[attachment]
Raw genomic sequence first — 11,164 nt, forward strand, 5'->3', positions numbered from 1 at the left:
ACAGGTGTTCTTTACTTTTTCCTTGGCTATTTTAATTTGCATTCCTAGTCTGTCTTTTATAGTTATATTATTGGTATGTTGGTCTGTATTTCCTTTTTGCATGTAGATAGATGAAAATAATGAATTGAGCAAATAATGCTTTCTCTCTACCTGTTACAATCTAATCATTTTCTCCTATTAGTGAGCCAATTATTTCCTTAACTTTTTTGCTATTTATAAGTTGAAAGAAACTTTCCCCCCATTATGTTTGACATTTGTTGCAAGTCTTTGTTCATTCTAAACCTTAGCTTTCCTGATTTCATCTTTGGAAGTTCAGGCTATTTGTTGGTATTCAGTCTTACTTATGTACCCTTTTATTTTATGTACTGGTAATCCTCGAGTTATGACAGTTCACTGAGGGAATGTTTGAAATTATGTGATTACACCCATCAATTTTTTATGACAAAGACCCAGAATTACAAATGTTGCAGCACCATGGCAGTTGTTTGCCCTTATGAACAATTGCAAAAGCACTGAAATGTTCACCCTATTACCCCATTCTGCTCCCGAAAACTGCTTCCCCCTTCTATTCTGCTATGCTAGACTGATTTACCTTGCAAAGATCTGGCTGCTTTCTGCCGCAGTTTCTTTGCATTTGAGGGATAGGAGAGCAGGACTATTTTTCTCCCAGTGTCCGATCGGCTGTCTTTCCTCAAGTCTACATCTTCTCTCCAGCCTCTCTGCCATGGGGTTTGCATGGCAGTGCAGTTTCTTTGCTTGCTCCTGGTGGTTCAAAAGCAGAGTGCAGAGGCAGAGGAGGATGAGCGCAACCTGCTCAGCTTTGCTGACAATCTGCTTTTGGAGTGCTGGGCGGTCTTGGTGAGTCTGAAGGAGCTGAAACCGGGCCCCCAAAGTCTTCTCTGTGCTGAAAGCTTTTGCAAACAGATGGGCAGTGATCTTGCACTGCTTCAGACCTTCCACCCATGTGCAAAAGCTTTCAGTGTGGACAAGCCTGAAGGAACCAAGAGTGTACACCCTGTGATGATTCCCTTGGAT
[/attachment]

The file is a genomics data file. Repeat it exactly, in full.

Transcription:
Raw genomic sequence first — 11,164 nt, forward strand, 5'->3', positions numbered from 1 at the left:
ACAGGTGTTCTTTACTTTTTCCTTGGCTATTTTAATTTGCATTCCTAGTCTGTCTTTTATAGTTATATTATTGGTATGTTGGTCTGTATTTCCTTTTTGCATGTAGATAGATGAAAATAATGAATTGAGCAAATAATGCTTTCTCTCTACCTGTTACAATCTAATCATTTTCTCCTATTAGTGAGCCAATTATTTCCTTAACTTTTTTGCTATTTATAAGTTGAAAGAAACTTTCCCCCCATTATGTTTGACATTTGTTGCAAGTCTTTGTTCATTCTAAACCTTAGCTTTCCTGATTTCATCTTTGGAAGTTCAGGCTATTTGTTGGTATTCAGTCTTACTTATGTACCCTTTTATTTTATGTACTGGTAATCCTCGAGTTATGACAGTTCACTGAGGGAATGTTTGAAATTATGTGATTACACCCATCAATTTTTTATGACAAAGACCCAGAATTACAAATGTTGCAGCACCATGGCAGTTGTTTGCCCTTATGAACAATTGCAAAAGCACTGAAATGTTCACCCTATTACCCCATTCTGCTCCCGAAAACTGCTTCCCCCTTCTATTCTGCTATGCTAGACTGATTTACCTTGCAAAGATCTGGCTGCTTTCTGCCGCAGTTTCTTTGCATTTGAGGGATAGGAGAGCAGGACTATTTTTCTCCCAGTGTCCGATCGGCTGTCTTTCCTCAAGTCTACATCTTCTCTCCAGCCTCTCTGCCATGGGGTTTGCATGGCAGTGCAGTTTCTTTGCTTGCTCCTGGTGGTTCAAAAGCAGAGTGCAGAGGCAGAGGAGGATGAGCGCAACCTGCTCAGCTTTGCTGACAATCTGCTTTTGGAGTGCTGGGCGGTCTTGGTGAGTCTGAAGGAGCTGAAACCGGGCCCCCAAAGTCTTCTCTGTGCTGAAAGCTTTTGCAAACAGATGGGCAGTGATCTTGCACTGCTTCAGACCTTCCACCCATGTGCAAAAGCTTTCAGTGTGGACAAGCCTGAAGGAACCAAGAGTGTACACCCTGTGATGATTCCCTTGGAT